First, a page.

For me, I’m thankful for the response, but that’s what I designed. That’s probably goal number one: make something that people cherish. We shouldn’t be making more shoes if they’re not different to me. They should have a reason for existing.
Other people in the past wanted to iterate on the Swoosh or mess with the Nike logo, but were not allowed to. Why do you think Nike felt you were the right person to remix their shoes in this way?
I think timing. A lot of people came before in a different era. This current era, there’s a lot more freedom. Kids on Instagram are Photoshopping checks backwards.
It’s just cultures moving, it’s been like that before now, we’re not the only ones to discover this. You can go either a punk route, which is just self-serving to the artist or you can go with “good will” and I took that approach.
My thing with all the edits to the Nike is just reinforcing the iconography or the principles of the brand. I was using it as a dialogue, Roger Federer hitting tennis balls in the Jordan that say his name on it, it’s like – Jordan is getting kicked out of the league because it’s just a style choice that’s against the rules. Or Andre Agassi wearing street clothes, to me it was a conscious “hey, I'm just turning the wheel back”, but the point is to underline Nike's innovation, what’s important to the brand and me as an outside designer.
I can choose to exalt or put down, and the idea was to exalt it onto a level and find new space. So, in the end there wasn’t any editing of my proposal, be it on the actual shoe or the Off-Campus concept.
The idea of streetwear or street culture, what is it in your mind?
It's a sort of camaraderie, it’s a collective, a community. It’s this sort of international community that never existed in such a cemented way.
We have this thing in social media that we can [use to] communicate and we are just a world of young people, no longer just a niche culture in one city of young people.
Therein lies, I think, some sort of new space. A kid in Tokyo and a kid in Kansas are essentially talking to each other.
We at HYPEBEAST see you delivering our culture somewhere, pushing it forward and breaking down walls. It feels like there will be a culmination to all this and [we] want to know what you think this will be?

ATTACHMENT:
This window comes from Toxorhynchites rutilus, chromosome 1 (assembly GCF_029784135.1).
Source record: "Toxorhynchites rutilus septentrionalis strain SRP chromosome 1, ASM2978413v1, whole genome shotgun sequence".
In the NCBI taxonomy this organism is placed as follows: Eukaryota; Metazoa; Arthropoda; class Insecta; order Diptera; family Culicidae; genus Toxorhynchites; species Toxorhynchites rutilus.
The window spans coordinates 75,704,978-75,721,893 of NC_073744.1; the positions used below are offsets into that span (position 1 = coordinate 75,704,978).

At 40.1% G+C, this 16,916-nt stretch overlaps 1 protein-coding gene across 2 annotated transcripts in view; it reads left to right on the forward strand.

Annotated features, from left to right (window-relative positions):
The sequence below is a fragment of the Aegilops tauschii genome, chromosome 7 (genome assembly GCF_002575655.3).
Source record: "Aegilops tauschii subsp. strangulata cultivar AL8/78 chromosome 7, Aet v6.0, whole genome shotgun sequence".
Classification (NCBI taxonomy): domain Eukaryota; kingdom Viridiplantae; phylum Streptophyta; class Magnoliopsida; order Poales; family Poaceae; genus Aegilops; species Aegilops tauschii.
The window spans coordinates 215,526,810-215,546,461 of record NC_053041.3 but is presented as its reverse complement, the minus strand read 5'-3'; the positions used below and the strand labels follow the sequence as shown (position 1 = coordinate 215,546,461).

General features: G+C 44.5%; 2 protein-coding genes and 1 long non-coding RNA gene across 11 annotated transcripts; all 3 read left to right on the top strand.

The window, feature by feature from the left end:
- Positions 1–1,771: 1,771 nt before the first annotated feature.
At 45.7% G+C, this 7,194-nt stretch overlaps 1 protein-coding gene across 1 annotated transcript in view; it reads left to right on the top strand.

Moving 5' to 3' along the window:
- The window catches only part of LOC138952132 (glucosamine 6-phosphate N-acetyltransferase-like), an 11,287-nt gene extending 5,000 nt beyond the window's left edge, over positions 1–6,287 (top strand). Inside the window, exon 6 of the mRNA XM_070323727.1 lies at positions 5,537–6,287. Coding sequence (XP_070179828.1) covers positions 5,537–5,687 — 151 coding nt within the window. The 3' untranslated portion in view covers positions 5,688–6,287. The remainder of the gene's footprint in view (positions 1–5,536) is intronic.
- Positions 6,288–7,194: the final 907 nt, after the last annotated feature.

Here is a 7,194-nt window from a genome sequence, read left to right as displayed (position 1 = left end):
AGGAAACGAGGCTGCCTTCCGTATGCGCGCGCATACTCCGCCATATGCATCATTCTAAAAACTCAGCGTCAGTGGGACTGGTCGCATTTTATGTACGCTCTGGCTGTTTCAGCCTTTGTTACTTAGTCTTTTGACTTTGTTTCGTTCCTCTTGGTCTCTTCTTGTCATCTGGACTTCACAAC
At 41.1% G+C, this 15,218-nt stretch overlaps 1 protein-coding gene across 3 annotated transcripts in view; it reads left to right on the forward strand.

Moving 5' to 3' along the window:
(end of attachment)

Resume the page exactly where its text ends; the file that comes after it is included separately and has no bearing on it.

I think we’re soon to be at that cusp. I’ve said this before, my idea is that all Rodeo Drive [the street in Beverly Hills, in California, fill of luxury goods stores] is updated, [New York’s] Madison Avenue has a storied history of brands, but this new era and style of design has given that as a background and you get this refreshed approach about design and culture, and those are inside the most storied brands.
I think we’re a niche culture of designers and I think we’re a new niche culture of artists.
The more we make collectively, and support and foster that, we’re going to see great works of art, great design, great collections again – if that community is fostered. One designer pushes another, one artist does an amazing show; you get this sort of synergy.
What is coming up next for you … that will be impacting [on] the culture in the future?
I've been focused on this, like streetwear might be an art movement that we just don’t know.
We might just be giving it the short end of the stick and called it a skate brand.
That’s what my work is focused on, not necessarily limiting myself to this way of thinking and having a dialogue of fashion, fashion history, but instead on how can we can make different product[s] across all realms.
I think Uber is a streetwear-type idea. To me, I often use “streetwear” as a shorthand terminology for being creative, but limited to memes. Almost ready-made memes. That’s how a lot of this culture started.
That’s why I use “streetwear in quotes. It’s not limited or degraded by this sort of youth obsession with a box logo T-shirt. It’s a way of thinking. We’re at the cusp of it, we’re only five years deep.
Obviously the start was Dog Town Z-boys, here we have a shop, a skate shop – you can’t discount all the steps that got us here. NIGO developing BAPE to be a luxury brand and Nom De Guerre Prohibit – the list goes on.
That’s my ambition, to sort of project that into the next 10 years. Like, “Oh wow, he came from this school of thought”, this is what he was thinking, but now we have gallery shows and X Y Z, and there’s these things that came from this sort of ethos in culture.
So in a way, streetwear is already much more in terms of a concept and a movement …
Somebody just needs to take a pen and just draw a line 16 times and then it’s just confident in the movement, and then it can go further.